Three years later
Bethany was nervous.
She kept fidgeting and shifting from one foot to the other sucking in air and trying to gain control of her emotions. But today was such an important day, so hard won in the end, she couldn’t bare it if anything went wrong.
The mirror in the dressing room was warped and made her look a little like she belonged in a house of mirrors at the funfair, but she could still see herself clearly. She was a little fuller in figure than she had been when she and Corbin had finally been allowed to see each other. But then having babies, twins, would do that to a woman. It was two years since she’d given birth, and only now was she at the right weight again to ride.
Adjusting her collar, she regarded herself. In her trousers, boots, and shirt she looked almost normal except for the number pinned to the back of her shirt. She was number seven, and she would be riding Stripe today.
This was the first, inaugural race of the Montana Women’s Jockey League, founded and run by her, her mother, and her sister. They had lobbied, protested, petitioned, and bothered the men in Montana to the point where they were pulling the hair from their mustaches before they finally agreed to give their group, as they were calling it, the right to hold races.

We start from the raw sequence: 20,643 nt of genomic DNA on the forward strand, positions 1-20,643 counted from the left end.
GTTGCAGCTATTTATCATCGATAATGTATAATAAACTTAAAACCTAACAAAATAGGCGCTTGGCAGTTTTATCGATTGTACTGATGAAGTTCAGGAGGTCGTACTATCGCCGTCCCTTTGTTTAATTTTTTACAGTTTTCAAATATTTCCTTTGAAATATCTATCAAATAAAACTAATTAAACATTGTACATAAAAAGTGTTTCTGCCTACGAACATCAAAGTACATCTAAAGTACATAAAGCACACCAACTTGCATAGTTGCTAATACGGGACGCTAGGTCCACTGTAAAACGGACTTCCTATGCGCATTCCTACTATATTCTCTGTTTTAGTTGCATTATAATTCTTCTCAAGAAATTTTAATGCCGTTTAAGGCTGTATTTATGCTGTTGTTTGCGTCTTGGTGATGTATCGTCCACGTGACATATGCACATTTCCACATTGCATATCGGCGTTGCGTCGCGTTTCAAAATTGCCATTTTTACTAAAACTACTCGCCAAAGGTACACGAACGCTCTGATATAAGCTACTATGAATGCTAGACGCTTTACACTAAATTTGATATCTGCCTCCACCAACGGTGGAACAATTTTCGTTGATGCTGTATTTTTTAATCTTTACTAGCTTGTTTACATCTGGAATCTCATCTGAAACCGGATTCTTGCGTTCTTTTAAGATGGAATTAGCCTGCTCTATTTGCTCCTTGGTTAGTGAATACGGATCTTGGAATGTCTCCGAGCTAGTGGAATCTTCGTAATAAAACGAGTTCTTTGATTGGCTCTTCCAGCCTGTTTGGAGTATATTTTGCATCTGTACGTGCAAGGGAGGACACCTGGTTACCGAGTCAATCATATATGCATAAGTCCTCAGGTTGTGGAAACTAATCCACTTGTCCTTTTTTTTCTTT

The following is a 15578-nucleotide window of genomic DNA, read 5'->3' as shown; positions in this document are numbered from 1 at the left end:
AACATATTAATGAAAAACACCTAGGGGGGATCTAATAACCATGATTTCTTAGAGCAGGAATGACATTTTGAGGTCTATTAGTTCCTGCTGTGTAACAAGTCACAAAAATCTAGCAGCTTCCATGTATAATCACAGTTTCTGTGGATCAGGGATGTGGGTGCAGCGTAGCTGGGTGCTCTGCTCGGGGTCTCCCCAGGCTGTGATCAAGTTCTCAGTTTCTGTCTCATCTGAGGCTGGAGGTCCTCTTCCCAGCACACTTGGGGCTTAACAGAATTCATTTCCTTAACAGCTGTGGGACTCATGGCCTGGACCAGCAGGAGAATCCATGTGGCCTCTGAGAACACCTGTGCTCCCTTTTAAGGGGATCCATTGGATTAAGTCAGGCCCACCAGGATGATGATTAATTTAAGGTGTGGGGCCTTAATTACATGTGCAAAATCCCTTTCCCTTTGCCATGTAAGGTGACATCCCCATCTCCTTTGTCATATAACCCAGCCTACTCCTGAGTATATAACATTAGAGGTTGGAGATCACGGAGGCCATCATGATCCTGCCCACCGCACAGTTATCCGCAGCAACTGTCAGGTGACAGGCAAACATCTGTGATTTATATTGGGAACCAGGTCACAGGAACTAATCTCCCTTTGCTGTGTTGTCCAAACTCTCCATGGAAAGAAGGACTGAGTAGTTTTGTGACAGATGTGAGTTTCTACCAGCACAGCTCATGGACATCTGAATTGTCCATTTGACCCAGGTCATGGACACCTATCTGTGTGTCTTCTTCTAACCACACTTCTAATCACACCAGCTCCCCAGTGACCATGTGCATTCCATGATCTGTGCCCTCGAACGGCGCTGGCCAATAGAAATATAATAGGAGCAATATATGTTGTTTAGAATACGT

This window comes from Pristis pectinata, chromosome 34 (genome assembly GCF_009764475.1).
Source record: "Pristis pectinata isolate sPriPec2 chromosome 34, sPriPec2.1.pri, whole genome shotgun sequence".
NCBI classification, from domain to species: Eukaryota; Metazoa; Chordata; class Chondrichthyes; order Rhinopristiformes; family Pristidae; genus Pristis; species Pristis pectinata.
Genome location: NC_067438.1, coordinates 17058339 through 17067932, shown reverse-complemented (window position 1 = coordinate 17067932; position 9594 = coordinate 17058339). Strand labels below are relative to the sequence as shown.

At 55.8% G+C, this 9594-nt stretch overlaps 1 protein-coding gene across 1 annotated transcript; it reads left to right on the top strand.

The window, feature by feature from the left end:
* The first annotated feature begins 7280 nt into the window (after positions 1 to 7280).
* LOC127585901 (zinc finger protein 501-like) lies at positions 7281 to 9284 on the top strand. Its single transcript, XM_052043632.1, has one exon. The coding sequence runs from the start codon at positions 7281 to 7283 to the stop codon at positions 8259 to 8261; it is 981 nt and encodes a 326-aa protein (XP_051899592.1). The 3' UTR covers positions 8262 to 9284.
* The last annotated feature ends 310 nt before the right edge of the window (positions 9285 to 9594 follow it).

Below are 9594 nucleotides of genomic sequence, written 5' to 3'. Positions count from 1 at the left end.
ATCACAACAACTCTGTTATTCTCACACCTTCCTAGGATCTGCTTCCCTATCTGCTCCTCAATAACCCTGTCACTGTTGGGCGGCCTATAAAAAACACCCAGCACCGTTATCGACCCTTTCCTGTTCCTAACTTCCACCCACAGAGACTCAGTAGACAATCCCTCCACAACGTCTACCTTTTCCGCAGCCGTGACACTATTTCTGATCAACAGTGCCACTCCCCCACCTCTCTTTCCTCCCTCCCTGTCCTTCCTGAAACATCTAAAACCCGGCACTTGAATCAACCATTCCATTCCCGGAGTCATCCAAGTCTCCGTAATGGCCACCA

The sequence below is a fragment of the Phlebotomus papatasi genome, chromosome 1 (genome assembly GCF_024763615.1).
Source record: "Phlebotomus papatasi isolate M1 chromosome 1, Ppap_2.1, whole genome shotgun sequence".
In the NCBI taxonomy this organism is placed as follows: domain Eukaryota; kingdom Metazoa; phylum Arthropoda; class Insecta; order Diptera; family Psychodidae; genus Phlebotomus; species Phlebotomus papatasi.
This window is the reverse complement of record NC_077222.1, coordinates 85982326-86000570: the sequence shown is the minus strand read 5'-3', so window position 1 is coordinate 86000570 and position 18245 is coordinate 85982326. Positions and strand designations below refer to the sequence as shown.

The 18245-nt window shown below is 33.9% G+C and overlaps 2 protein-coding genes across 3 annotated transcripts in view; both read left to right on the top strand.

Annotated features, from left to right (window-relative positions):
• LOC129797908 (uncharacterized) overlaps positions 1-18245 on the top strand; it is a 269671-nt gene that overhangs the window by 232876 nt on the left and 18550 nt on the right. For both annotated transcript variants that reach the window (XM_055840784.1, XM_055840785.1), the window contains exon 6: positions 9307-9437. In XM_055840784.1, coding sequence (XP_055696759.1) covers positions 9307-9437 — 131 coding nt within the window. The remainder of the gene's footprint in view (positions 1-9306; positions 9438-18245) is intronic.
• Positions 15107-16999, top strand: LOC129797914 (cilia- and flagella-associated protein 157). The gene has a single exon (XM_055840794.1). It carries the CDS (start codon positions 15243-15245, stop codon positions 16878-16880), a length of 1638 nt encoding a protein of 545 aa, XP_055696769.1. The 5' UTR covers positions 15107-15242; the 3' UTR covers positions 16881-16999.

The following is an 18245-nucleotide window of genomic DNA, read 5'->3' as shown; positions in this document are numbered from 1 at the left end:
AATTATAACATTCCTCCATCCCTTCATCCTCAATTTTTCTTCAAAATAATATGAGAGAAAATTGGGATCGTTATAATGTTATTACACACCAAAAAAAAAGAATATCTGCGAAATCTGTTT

And, what’s more, they allowed women to become jockeys.
Bethany had always thought that women were born riders. Generally smaller and lighter than men, they were born for the saddle, but she still had to prove it to the men. And all of them were in the stands at the Penitence racetrack waiting to watch the women ride.
The first race of the day was the junior girls’ race. They would be on ponies and would only race half the track. It was a good sprint, and she hoped that everyone would enjoy it. There would be a little clown act, performed by some of Eloise and her mother’s dogs, and then the big race, the one she and Stripe were entered into.
As the organizer, she had been granted this first race to race in to win. From next year, she wouldn’t be able to take part in the main race, but she had plans for her to ride in a previous winners race down the line. This was a dream come true, and she couldn’t be more nervous or excited if she tried.